Stanford GSB | Mr. Infantry Officer
GRE 320, GPA 3.7
Harvard | Mr. Renewables Athlete
GMAT 710 (1st take), GPA 3.63
UCLA Anderson | Ms. Apparel Entrepreneur
GMAT 690, GPA 3.2
McCombs School of Business | Mr. Ernst & Young
GMAT 600 (hopeful estimate), GPA 3.86
Harvard | Mr. Armenian Geneticist
GRE 331, GPA 3.7
Berkeley Haas | Mr. 1st Gen Grad
GMAT 740, GPA 3.1
Ross | Mr. Travelpreneur
GMAT 730, GPA 2.68
Harvard | Ms. Developing Markets
GMAT 780, GPA 3.63
London Business School | Ms. Numbers
GMAT 730, GPA 3.5
Kellogg | Mr. Innovator
GRE 300, GPA 3.75
IU Kelley | Mr. Fortune 500
N U Singapore | Mr. Naval Officer
GMAT 710, GPA 3.2
NYU Stern | Ms. Entertainment Strategist
GMAT Have not taken, GPA 2.92
Chicago Booth | Mr. Bank AVP
GRE 322, GPA 3.22
INSEAD | Ms. Spaniard Consultant
GMAT 710, GPA 8.5/10.00
NYU Stern | Mr. Army Prop Trader
GRE 313, GPA 2.31
Chicago Booth | Mr. Unilever To MBB
GRE 308, GPA 3.8
Stanford GSB | Ms. Healthtech Venture
GMAT 720, GPA 3.5
Columbia | Mr. Senior Research Analyst
GMAT 720, GPA 3.58
Stanford GSB | Mr. Doctor Who
GRE 322, GPA 4.0
Rice Jones | Mr. Carbon-Free Future
GMAT 710, GPA 4.0
Duke Fuqua | Mr. Salesman
GMAT 700, GPA 3.0
Chicago Booth | Mr. Healthcare PM
GMAT 730, GPA 2.8
Harvard | Mr. Healthcare PE
GRE 340, GPA 3.5
INSEAD | Mr. Data Savvy Engineer
GRE 316, GPA 2.92
Harvard | Mr. Policy Player
GMAT 750, GPA 3.4
London Business School | Mr. FANG Strategy
GMAT 740, GPA 2.9

Handicapping Your Odds of MBA Success

Mr. Chip Design

  • 740 GMAT
  • 3.26 GPA
  • Undergraduate degree in electrical engineering and computer science from California State University
  • 3.7 GPA (master’s)
  • Graduate degree in electrical engineering from UC-San Diego
  • Work experiences includes five years of solid IC chip design experience for wireless communication products at a global semiconductor company
  • Extracurricular activities include fundraising for HIV/AIDS charity; also participated in aidslifecycle, a seven-day cycling tour from San Francisco to Los Angeles to raise money for HIV services and awareness of HIV/AIDS; volunteer for community events to support equality
  • Goal: To switch to management consulting with a specialized team in technology
  • Long-term goal: To move into private equity PE firm that specializes in technology
  • 30-year-old native of Taiwan (Came to the U.S. at the age of 17 as an international student; first in the family to study in the U.S. and graduate from college)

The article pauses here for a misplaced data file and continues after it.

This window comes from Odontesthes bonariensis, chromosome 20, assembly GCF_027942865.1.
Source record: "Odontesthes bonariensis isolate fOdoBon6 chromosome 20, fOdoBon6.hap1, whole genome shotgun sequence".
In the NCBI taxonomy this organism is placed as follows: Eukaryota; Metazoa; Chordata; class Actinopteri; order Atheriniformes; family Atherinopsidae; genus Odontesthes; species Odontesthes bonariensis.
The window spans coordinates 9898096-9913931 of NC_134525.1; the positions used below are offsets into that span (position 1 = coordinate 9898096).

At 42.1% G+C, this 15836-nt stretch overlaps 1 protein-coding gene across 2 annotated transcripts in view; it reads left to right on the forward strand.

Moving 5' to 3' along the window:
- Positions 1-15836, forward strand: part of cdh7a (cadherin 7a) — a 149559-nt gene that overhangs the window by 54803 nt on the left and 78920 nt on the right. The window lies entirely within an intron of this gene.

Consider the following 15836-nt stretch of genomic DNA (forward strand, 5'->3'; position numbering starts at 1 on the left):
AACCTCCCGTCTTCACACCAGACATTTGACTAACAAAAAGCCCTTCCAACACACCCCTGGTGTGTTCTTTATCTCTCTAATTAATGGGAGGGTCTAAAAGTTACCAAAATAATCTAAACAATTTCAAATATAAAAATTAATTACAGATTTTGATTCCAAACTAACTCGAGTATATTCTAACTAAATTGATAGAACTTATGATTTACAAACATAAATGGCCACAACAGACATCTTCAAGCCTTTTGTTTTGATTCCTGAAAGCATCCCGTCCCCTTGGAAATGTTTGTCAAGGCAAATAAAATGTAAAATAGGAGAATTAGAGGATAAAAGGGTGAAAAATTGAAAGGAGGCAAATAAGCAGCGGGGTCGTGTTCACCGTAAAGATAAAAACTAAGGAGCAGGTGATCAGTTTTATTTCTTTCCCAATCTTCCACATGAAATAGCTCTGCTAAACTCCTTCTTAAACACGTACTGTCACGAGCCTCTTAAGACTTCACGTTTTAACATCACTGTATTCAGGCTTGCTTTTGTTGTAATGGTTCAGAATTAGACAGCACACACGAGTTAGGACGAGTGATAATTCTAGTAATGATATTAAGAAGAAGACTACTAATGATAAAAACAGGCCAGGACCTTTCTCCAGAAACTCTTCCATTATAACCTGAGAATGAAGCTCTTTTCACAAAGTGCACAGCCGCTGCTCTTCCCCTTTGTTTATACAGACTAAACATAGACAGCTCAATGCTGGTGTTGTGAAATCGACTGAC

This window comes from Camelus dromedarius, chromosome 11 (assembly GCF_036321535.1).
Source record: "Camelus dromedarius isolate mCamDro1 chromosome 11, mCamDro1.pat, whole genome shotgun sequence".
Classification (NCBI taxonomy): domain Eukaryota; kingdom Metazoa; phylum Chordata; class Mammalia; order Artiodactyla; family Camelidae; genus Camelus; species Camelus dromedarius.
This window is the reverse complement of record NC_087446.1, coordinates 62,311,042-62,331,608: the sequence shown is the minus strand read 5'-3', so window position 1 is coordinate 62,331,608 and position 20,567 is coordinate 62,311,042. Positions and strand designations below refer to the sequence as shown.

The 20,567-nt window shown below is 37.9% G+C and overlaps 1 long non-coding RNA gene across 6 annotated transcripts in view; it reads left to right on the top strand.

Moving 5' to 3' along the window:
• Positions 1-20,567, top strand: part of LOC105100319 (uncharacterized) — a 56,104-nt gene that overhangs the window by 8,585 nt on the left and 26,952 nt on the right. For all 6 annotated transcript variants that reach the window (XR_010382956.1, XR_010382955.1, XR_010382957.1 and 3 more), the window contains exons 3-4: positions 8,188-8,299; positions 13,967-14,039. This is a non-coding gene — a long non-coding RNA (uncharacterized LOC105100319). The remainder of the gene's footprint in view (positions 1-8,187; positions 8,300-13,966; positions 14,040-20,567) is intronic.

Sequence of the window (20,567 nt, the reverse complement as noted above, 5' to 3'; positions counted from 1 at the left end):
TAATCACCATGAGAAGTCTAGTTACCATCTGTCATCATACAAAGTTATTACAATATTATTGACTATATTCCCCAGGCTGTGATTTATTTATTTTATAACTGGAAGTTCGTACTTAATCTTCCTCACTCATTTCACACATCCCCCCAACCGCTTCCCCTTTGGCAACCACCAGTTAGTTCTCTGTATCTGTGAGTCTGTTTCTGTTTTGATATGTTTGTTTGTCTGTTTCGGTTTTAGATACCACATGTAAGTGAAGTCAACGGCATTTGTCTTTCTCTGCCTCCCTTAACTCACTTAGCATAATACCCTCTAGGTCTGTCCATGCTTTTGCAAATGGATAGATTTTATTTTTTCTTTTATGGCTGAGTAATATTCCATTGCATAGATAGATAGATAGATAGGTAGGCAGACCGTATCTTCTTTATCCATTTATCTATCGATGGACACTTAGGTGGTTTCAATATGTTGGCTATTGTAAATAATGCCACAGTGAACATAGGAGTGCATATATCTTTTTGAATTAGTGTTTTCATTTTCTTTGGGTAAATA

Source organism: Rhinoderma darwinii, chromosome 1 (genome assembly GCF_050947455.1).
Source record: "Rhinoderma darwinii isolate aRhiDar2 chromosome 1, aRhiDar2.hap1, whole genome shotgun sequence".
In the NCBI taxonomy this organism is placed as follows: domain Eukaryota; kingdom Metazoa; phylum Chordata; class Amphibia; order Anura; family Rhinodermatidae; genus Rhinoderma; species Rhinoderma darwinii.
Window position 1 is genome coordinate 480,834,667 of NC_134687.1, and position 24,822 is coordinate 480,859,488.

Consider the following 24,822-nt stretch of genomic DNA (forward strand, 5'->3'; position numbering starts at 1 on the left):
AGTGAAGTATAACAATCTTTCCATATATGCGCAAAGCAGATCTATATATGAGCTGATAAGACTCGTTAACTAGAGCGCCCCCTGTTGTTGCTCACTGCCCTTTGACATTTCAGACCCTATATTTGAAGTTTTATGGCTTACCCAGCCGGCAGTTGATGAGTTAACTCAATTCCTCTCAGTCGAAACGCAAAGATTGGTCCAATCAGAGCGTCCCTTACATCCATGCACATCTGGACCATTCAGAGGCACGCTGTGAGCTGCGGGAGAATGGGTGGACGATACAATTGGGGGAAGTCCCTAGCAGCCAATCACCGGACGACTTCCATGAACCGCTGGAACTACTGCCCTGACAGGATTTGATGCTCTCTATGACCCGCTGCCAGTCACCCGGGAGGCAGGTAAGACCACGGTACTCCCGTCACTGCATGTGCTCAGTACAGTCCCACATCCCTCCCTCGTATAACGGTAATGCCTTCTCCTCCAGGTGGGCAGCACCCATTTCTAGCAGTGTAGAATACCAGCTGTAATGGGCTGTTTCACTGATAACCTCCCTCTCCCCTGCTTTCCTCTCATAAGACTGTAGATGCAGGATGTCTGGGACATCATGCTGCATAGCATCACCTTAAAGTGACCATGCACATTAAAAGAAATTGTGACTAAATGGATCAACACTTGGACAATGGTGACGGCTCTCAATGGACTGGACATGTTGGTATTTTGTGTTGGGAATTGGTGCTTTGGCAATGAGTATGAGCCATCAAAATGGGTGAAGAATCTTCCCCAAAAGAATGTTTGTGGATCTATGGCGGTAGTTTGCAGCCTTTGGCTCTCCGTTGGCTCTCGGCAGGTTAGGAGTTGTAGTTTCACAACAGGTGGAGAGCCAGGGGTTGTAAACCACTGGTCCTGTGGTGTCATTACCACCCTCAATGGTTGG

Odds of Success:

Harvard: 30%

Stanford: 10% to 20%

MIT: 30% to 40%

Wharton: 30% to 40%

Columbia: 30% to 40+%

Northwestern: 40%

Berkeley: 50+%

Duke: 50+%

UCLA: 50+%

Sandy’s Analysis: Let’s see: a 3.2 GPA at Cal State U (OUCH!), a grad GPA of 3.7 at UC San Diego, a 740 GMAT, 5 years experience and now a senior engineer in chip design at a global semiconductor company, and real solid extracurrics in AIDS-related charities.  Not seeing that as Stanford, just because of low grades and pedigree of tier 2 Cali schools, although I could change my mind if your firm has a history of placing kids there.

You are also tilting old in terms of business experience for many schools, especially if you will be 31 with  six years of engineering at one firm at matriculation –that is tilting toward an EMBA.

Here is some free advice: stay away from saying you want to go into PE as a long-term goal.  Top schools already got tons actual PE guys and gals, and also many wannabes with IB backgrounds . Make the point, in whatever way possible, that you are interested in innovation and technology and leadership, and want to lead, reform, and guide cutting-edge tech companies.

While that could happen (and has) in reality via some tech-oriented PE firm, don’t say it. It sounds like tech guy dreaming  and not a career path for a guy who will be 32 or 33 when he graduates –and then plans to do consulting for a while.  In fact, given your age, I’d not mention consulting, either. Just say you want to transition from tech leadership to general management at some exciting  tech company, and give examples of guys who have done that.

Wharton is not a natural fit with this background but you are solid enough, and the 740 makes up for the low-ish first GPA (as does, a bit,  the immigrant story and a real bit, your graduate GPA). Columbia is also not a natural fit, and they may wonder what you are doing there, so apply early, if not Early Decision. You should be in-line at Kellogg, Berk, Duke and UCLA. Try to explain in ALL cases why you want an MBA and not an EMBA which, as noted, you are approaching in terms of age and work experience.

About The Author

John A. Byrne is the founder and editor-in-chief of C-Change Media, publishers of Poets&Quants and four other higher education websites. He has authored or co-authored more than ten books, including two New York Times bestsellers. John is the former executive editor of Businessweek, editor-in-chief of Businessweek. com, editor-in-chief of Fast Company, and the creator of the first regularly published rankings of business schools. As the co-founder of CentreCourt MBA Festivals, he hopes to meet you at the next MBA event in-person or online.